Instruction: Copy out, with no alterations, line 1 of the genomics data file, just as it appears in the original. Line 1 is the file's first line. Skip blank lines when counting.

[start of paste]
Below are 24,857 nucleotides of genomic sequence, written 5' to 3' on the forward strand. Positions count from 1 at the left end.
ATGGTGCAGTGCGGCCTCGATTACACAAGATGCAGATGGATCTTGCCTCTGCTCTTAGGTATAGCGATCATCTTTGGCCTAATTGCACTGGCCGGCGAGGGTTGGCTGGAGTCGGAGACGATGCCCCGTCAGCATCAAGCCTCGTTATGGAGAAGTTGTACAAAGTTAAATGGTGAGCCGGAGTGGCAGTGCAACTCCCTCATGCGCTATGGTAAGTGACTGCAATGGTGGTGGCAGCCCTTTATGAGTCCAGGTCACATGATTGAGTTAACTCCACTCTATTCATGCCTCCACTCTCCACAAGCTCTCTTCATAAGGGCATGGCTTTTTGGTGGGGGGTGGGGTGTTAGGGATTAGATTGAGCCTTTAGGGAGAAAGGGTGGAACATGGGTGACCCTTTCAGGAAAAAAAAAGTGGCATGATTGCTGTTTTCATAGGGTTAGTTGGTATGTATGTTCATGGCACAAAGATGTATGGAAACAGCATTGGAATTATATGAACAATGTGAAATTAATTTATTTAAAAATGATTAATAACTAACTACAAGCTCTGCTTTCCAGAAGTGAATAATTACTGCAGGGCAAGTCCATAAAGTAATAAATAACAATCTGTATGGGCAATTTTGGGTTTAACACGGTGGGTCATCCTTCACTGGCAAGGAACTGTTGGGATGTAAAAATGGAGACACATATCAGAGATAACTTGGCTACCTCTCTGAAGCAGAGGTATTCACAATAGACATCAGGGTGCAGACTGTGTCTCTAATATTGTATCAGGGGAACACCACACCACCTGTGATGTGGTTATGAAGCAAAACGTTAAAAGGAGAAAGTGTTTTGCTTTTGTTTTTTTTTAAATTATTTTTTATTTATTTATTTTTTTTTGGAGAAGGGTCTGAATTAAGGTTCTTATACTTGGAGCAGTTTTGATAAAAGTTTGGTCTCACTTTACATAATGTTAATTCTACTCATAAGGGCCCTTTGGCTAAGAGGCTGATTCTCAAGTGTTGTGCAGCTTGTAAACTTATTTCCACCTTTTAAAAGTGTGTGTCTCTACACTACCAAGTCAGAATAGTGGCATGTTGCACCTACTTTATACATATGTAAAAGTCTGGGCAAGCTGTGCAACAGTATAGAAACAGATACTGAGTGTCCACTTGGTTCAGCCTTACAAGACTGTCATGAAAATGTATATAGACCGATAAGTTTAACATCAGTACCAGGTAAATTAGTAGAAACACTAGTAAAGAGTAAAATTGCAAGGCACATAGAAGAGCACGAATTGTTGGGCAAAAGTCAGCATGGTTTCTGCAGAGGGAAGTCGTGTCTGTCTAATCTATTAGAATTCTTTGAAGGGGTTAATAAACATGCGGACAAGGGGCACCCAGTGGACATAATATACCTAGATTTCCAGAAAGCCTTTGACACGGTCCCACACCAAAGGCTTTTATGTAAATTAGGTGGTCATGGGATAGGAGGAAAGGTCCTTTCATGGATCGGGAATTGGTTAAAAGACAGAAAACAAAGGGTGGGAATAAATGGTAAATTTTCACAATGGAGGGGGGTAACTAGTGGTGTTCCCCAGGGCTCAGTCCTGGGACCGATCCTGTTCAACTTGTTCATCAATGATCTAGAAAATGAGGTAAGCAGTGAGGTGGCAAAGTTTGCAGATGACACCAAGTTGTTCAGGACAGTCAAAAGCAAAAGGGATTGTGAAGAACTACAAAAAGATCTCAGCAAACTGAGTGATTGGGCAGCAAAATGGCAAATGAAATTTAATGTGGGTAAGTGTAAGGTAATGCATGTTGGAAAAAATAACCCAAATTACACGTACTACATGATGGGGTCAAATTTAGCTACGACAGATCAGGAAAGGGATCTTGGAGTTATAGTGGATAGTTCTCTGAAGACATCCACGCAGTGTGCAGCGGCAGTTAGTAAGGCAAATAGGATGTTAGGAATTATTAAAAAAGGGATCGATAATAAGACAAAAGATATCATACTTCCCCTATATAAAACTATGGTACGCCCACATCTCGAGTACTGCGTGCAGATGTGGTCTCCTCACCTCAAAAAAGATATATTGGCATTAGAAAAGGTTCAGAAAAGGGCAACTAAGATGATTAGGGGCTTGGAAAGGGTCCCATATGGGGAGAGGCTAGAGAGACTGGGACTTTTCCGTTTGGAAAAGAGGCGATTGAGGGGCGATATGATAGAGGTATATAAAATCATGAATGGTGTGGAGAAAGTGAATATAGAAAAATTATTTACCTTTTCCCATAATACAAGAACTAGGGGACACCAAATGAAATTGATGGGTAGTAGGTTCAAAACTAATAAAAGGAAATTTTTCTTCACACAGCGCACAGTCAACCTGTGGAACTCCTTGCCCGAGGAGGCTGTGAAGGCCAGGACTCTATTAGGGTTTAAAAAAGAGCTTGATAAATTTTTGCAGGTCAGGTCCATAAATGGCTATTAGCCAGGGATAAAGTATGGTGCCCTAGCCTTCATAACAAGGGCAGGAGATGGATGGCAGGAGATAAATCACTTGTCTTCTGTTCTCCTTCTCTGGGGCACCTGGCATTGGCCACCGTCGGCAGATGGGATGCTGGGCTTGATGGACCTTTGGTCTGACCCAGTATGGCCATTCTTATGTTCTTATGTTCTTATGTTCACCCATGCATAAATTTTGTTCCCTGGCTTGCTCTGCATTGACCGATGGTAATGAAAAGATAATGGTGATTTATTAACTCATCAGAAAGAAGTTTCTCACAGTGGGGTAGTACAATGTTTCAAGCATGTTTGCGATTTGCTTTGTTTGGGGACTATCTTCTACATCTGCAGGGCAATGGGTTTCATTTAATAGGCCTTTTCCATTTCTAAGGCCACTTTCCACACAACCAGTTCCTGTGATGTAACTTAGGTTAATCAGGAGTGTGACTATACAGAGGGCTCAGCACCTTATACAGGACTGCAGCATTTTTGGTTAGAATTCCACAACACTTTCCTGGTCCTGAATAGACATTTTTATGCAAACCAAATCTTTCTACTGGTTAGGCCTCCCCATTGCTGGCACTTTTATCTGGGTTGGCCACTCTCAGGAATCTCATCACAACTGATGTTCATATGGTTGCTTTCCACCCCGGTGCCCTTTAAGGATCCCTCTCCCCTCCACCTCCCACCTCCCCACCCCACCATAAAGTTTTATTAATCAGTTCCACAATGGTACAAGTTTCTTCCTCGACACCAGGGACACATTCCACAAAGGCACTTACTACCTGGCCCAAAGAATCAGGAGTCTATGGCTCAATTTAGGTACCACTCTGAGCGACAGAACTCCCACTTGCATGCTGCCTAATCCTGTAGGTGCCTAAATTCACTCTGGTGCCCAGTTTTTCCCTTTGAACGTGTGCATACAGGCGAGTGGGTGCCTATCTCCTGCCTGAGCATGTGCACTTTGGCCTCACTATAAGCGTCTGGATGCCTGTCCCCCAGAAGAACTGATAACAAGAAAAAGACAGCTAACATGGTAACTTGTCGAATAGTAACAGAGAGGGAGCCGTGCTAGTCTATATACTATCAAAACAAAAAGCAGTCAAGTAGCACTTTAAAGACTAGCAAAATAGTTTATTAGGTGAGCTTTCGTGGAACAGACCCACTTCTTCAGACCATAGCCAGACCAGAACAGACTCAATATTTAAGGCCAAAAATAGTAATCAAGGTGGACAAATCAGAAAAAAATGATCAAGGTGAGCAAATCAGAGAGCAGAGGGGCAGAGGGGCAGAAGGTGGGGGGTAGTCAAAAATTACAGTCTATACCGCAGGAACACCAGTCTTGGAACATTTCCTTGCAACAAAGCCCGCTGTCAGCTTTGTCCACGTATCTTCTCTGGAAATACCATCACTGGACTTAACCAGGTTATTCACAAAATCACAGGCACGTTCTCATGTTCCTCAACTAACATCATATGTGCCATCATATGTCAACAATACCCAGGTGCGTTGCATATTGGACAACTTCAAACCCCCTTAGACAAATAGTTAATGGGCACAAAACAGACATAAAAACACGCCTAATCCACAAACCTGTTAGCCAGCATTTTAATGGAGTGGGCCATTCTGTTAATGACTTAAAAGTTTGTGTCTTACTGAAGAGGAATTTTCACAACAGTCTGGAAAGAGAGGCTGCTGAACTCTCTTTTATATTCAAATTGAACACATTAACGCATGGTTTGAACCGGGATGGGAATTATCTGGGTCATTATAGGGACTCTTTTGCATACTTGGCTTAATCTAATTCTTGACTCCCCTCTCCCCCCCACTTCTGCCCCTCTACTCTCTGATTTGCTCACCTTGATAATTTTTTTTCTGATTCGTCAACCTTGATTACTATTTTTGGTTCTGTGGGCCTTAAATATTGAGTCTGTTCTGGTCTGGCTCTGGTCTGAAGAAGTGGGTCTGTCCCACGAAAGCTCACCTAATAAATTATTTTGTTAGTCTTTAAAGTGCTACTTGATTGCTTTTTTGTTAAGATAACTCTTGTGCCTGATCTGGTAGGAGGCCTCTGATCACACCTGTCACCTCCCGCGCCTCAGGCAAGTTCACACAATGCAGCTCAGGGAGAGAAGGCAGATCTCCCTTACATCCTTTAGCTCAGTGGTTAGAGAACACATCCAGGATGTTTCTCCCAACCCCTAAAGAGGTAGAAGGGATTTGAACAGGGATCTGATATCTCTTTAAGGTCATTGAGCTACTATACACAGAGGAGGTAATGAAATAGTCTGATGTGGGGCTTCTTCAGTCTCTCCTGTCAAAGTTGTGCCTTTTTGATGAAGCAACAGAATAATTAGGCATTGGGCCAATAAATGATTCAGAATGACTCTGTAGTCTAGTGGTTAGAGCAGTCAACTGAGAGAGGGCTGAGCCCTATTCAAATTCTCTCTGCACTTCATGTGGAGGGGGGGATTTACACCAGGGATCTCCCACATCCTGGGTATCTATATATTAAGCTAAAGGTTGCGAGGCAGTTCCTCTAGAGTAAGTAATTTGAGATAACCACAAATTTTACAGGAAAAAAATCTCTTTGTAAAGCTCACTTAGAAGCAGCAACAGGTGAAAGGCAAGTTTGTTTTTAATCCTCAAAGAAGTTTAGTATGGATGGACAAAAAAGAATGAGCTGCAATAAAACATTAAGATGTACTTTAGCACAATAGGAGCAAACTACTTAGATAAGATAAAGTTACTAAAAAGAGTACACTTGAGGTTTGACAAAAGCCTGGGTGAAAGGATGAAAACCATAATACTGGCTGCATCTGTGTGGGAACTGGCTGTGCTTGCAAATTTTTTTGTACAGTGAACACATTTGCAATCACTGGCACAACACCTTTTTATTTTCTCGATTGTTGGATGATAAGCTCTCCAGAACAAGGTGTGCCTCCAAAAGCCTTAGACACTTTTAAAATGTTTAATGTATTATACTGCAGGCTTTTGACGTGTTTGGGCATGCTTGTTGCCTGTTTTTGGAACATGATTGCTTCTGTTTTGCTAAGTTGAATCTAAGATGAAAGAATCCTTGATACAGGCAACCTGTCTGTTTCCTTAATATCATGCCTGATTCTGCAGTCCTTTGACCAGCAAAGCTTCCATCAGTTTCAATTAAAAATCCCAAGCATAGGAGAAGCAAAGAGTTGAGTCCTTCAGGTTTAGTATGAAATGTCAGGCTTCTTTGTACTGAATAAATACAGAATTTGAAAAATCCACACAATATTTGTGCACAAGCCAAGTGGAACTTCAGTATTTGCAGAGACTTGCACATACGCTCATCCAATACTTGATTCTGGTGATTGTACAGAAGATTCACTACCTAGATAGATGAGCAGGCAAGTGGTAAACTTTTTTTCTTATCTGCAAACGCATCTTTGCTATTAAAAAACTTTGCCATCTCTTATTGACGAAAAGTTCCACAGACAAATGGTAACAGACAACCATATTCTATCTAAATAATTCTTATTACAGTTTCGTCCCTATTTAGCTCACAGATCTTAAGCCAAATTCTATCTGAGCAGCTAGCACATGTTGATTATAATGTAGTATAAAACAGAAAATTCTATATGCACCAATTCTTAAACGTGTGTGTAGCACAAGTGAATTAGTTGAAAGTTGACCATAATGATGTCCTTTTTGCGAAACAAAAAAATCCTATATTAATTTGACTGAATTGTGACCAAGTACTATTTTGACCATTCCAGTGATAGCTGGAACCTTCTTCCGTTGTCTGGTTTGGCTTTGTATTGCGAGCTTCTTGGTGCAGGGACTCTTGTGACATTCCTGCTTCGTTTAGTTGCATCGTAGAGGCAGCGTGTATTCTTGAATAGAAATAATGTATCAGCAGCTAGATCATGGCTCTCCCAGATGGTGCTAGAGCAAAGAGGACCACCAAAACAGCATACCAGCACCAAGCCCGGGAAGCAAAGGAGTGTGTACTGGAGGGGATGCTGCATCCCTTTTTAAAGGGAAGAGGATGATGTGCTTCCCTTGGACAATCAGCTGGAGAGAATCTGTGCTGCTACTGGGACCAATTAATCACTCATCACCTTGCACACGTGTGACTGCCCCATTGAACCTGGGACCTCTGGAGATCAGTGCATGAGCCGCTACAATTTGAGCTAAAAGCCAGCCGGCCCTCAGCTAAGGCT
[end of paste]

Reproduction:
Below are 24,857 nucleotides of genomic sequence, written 5' to 3' on the forward strand. Positions count from 1 at the left end.